I met Savannah when we played Song Suffragettes together and I love her and her music so much. Her lyric writing is just so detailed and clever. I’m so excited that she’s releasing music and this is her first single, which she played at the Song Suffragettes round I went to that night. I love her performance of it; she’s so cheeky and honest.
We all wish we weren’t so human sometimes
But we’re trying, yeah, we’re trying
We all wish we weren’t so human sometimes
But I’m trying, damnit, I’m trying
TUESDAY – ‘Flavor’ by Maren Morris (written by Maren Morris, Jimmy Robbins, and Laura Veltz)
Maren Morris is pretty much always on in the background of my life, ever since I discovered her first EP, so it’s not surprising that she features on this list so many times. I loved this song when she started playing it on tour a few years back and I’m so happy that it made the new album – it’s a true Maren Morris song.
I’m cooking up my own flavor
Even if it ain’t your style
You only see one layer
Original can take a while
Making a mess straight out of scratch
Think what you think about that
Oh I’m just tryna make good a little bit greater
I’m cooking up my own flavor
(This was also the evening I went to see Caylan (Caylan Hays) play a show and I wish I could choose all of the songs she performed. I can’t wait for her to release them – they were utterly gorgeous.)
WEDNESDAY – ‘A Song For Everything’ (written by Maren Morris, Jimmy Robbins, and Laura Veltz)
A fitting end for a trip focussed on music and songwriting. I love Maren Morris and I love this song. It’s beautifully produced and the melody and lyrics are just gorgeous. It’s definitely one of my favourite songs on the album and I only hope I can write a song as good as this one day.
One danced you through love
One rocked you through lonely
Mixtaped your heartbreak
And made you feel holy
Posted on March 22, 2019
Hurray, it’s World Poetry Day!
I love poetry. I wish I had more time to read poetry and more poetry books to read and more spoken word events to go to but there’s only so much time in a day. I resent my physical limitations and the physical limitations of the world that prevent me from reading more. But today is supposed to be good and positive and exciting. So here are some spoken word poems that I love:
Cecilia Knapp is a wonderful human being and her writing constantly inspires me. The imagery and the emotions are so rich and magical. I don’t think there’s a poem of hers that I don’t like.
I love the chaotic nature of this poem, how the rhymes spring out of nowhere. It’s so intense and emotive.
(Trigger warning for self harm and sexual assault.)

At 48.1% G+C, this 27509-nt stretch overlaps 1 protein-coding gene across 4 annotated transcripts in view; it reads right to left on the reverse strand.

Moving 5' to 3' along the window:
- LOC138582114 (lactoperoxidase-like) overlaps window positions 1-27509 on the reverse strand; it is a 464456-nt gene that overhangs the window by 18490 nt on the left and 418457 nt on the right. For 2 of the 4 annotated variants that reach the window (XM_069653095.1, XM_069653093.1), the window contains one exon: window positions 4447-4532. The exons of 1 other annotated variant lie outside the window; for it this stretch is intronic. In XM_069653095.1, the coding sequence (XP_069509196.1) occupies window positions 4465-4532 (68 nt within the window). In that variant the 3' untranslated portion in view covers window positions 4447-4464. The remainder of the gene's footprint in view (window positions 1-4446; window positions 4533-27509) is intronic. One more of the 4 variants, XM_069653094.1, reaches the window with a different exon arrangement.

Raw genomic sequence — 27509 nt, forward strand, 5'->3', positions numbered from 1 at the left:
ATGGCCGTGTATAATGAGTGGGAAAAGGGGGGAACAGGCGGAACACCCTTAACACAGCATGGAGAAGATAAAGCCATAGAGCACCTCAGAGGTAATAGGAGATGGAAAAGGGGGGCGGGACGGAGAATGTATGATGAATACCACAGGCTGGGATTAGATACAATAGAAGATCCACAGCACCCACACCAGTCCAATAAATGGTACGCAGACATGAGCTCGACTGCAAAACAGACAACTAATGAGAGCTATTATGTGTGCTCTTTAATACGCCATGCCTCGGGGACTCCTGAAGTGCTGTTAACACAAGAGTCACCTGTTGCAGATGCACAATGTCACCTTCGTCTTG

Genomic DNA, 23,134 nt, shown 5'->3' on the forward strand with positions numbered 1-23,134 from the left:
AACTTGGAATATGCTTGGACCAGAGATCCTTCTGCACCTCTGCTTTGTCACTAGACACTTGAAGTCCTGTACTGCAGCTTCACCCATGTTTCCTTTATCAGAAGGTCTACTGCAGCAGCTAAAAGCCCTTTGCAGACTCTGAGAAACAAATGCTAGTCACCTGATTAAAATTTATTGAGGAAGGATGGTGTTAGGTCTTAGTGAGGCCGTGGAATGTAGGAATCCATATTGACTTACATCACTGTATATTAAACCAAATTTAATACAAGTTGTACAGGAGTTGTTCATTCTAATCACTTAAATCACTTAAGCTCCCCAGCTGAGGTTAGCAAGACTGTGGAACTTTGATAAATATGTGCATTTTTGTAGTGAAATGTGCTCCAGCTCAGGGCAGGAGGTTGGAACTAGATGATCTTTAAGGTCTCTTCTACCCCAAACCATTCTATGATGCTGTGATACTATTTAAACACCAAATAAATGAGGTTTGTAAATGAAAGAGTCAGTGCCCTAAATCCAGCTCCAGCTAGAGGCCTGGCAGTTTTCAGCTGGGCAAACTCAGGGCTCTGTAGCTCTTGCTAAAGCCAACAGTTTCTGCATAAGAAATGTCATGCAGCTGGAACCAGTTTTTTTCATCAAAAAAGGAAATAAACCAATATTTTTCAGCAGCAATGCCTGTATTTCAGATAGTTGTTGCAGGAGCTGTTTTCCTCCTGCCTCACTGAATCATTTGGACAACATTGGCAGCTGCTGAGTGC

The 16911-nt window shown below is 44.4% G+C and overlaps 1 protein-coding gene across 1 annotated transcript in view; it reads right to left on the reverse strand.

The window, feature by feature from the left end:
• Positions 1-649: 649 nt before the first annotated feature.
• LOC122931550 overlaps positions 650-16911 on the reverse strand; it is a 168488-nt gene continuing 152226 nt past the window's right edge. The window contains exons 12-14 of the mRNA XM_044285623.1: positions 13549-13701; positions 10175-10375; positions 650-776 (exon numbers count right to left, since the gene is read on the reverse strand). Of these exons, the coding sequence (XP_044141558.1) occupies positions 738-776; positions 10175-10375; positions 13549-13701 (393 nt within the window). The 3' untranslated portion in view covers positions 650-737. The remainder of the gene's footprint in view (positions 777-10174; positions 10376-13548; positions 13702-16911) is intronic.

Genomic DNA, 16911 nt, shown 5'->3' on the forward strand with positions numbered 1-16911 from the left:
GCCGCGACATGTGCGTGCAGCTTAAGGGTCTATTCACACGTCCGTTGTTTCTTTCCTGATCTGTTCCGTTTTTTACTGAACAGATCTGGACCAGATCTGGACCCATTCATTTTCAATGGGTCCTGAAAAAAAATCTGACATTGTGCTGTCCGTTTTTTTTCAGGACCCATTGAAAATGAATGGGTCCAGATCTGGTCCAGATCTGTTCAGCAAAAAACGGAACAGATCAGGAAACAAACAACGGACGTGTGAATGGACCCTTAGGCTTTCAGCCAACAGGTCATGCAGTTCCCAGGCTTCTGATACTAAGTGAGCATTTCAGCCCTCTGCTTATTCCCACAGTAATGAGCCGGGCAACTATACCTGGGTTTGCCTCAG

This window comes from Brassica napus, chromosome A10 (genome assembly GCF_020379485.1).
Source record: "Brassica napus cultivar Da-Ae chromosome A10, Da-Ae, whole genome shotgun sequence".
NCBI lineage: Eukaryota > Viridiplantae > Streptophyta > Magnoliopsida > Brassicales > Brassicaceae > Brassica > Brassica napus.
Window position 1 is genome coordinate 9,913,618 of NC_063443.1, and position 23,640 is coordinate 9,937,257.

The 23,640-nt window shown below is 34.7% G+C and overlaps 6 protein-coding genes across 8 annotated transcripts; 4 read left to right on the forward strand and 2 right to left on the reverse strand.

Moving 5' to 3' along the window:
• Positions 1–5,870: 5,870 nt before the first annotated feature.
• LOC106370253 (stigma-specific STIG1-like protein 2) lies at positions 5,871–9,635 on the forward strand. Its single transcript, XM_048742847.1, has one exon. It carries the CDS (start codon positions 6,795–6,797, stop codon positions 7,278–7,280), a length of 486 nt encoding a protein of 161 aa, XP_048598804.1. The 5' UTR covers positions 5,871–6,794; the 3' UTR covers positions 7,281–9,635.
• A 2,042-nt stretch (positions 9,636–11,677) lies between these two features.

I know there are a lot of mixed opinions about Thirteen Reasons Why but I don’t want to talk about that here (I’ve written about it in this post). I want to talk about Hannah’s poem. I love the imagery and the loneliness is so intense.
This one breaks my heart, the thought that these lines could fit in both love letters and suicide notes. It’s so achingly sad.
I love the references to Van Gogh in this one. I love the pulling together of parallel stories, especially with historical figures. It reminds me that we’re all deeply connected through our lives and our stories and our pain.
Do you have any favourite spoken word pieces?
I’m off to Nashville in a few hours so I’ll see you all when I get back. If you want to follow my adventures, you can find me on Instagram.
Posted on March 16, 2019
I haven’t written much about my diagnosis of Borderline Personality Disorder, even though it’s a diagnosis that means a lot to me. It was hard fought: when my psychiatrist didn’t believe me, I presented him with all the research I could find to prove to him that it was at least worth considering. He both apologised and admitted that he was wrong, and it wasn’t long before he bestowed the diagnosis upon me. It was confirmed later that year when I got my Autism diagnosis.
The name Borderline Personality Disorder is not a clear one. People assume that there’s something wrong with your personality or that you only just have a personality disorder. Both of these assumptions are incorrect. The word ‘personality’ in personality disorder refers to the patterns of thoughts, feelings, and behaviours that are individual to each of us and the word ‘borderline’ relates back to early uses of the label, when it was thought to be a condition ‘on the borderline’ between neurosis and psychosis. Even though that has since been disproven, the name hasn’t changed although that is a popular idea. Suggestions include ‘Emotional Intensity Disorder’ and ‘Emotional Regulation Disorder.’
The symptoms include:
- Intense fear of abandonment
- Intense, unstable relationships
- An unstable sense of self
- Impulsive, self damaging behaviour
- Suicidal ideation and self harming behaviour
- Intense, unstable moods
- Feelings of emptiness
- Intense feelings of anger
- Paranoia or dissociation when under stress
I related to a lot of this: the intense emotions, the fear of abandonment, the shifting sense of self. But on the other hand I’m too anxious to be impulsive or get angry with someone. There were enough connections to keep investigating though and that’s when I discovered the quiet presentation of BPD. Where the classic presentation lashes outward, quiet borderlines internalise, blaming or harming themselves. Their fear of abandonment can make them people pleasers and they struggle with feelings of isolation and loneliness, at a higher risk of depression than the classic borderlines. This discovery changed everything; I related to almost every experience I read and that gave me the confidence to pursue it as a diagnosis.